WALES coach Warren Gatland has received an offer to lead the British and Irish Lions on their tour of Australia next year.
It is understood that Gatland was interviewed for the role of head coach in London last week.
The 48-year-old New Zealander is the outstanding candidate for the role after guiding Wales to a second RBS Six Nations Grand Slam in his four-year tenure and has previous Lions experience having been part of the backroom staff for the 2009 tour to South Africa under Ian McGeechan.
The Lions plan to unveil their choice for head coach at the end of April or the start of May, and it is understood that initial talks have been held between Gatland, the Lions and the Welsh Rugby Union regarding the terms of his release from Wales duty for the tour.
One of the key areas of discussion will be whether Gatland takes charge of Wales for their autumn international schedule later this year.
The Lions would ideally like their head coach to be available for a 12-month period prior to the trip Down Under. The ten-match, five-week tour starts in June next year.
Gatland is set to head to Australia when Wales tour there in June, which could prove valuable in terms of preparation for taking the cream of British and Irish rugby back there next year, and the WRU are understood to be keen for him to also be in charge come November, before stepping aside for the 2013 RBS Six Nations.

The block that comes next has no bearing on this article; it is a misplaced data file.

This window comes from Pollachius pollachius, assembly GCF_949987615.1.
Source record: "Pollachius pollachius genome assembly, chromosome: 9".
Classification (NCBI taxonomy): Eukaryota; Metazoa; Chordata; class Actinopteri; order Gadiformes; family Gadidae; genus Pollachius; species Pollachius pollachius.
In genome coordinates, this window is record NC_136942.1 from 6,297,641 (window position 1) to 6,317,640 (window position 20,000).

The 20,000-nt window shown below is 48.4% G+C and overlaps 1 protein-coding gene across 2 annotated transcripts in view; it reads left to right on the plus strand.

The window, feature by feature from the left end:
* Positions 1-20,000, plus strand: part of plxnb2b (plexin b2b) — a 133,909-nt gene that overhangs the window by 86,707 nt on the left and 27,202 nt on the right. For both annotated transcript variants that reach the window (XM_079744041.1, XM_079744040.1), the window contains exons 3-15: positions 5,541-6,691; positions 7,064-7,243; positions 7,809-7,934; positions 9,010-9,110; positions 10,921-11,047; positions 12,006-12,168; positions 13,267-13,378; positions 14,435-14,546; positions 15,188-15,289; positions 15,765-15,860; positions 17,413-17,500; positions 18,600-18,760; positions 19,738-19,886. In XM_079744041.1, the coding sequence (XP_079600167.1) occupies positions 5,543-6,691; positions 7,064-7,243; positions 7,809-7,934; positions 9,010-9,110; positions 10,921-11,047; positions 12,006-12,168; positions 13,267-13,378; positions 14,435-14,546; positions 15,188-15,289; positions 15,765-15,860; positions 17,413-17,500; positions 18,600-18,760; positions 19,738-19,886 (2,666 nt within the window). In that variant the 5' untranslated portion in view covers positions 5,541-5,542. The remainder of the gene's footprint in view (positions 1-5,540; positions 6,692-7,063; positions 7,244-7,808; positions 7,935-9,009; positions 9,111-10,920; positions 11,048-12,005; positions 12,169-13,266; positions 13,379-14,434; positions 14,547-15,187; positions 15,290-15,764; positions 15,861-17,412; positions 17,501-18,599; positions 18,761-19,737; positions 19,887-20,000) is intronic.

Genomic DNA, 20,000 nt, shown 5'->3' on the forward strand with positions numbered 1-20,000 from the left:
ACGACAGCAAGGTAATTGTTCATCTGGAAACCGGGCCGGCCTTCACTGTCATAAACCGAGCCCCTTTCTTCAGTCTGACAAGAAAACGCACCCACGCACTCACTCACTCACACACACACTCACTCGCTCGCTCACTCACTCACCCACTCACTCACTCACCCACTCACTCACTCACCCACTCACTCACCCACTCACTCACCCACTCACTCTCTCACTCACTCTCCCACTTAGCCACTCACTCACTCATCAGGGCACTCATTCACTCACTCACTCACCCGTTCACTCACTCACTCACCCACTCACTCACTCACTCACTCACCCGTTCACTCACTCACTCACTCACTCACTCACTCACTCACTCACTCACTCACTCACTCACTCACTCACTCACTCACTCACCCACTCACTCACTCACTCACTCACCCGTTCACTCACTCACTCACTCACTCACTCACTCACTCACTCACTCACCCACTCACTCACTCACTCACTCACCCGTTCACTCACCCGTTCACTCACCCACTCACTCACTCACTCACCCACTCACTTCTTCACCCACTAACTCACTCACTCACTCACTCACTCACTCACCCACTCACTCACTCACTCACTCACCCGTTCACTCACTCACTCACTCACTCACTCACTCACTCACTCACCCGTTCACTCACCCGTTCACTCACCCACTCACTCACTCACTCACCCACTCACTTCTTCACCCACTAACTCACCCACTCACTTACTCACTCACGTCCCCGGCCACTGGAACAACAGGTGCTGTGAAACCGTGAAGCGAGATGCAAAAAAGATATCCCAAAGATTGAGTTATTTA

WRU chief executive Roger Lewis said: “We have had informal discussions with the British and Irish Lions over the last few months and we have talked to Warren about this for the best part of a year.
“Warren does not have a clause in his contract which contains provision for him to coach the Lions, but we are hugely supportive of him and them.
“What I will say is that there is no question that Warren will not be leading Wales on our very important tour to Australia and I, personally, would like him to be involved in our autumn Tests against New Zealand and Australia in Cardiff.”
Should he land the Lions job, Gatland may choose to include Wales assistants Shaun Edwards and Rob Howley, and England forwards coach Graham Rowntree, who all went to South Africa in 2009, in his coaching team.
Gatland would also become just the second overseas coach to take charge of the world’s most famous touring side.
His fellow New Zealander and then Wales coach Graham Henry led the 2001 tour to Australia, where the Lions lost the series 2-1 despite an emphatic first Test win in Brisbane.
Scotland coach Andy Robinson was also a candidate for the Lions post earlier this year, but a whitewash in the Six Nations ruined his chances of getting the top job. The Scottish Rugby Union was prepared to lose Robinson for a year despite the coach being under contract to 2015, and the arrival of new assistant coach Scott Johnson was partly designed to offer cover for Robinson in the event of the Englishman taking a sabbatical.
Ireland coach Declan Kidney was also under consideration for the post, but Gatland’s impressive 100 per cent record with Wales made it hard to see past the New Zealander.
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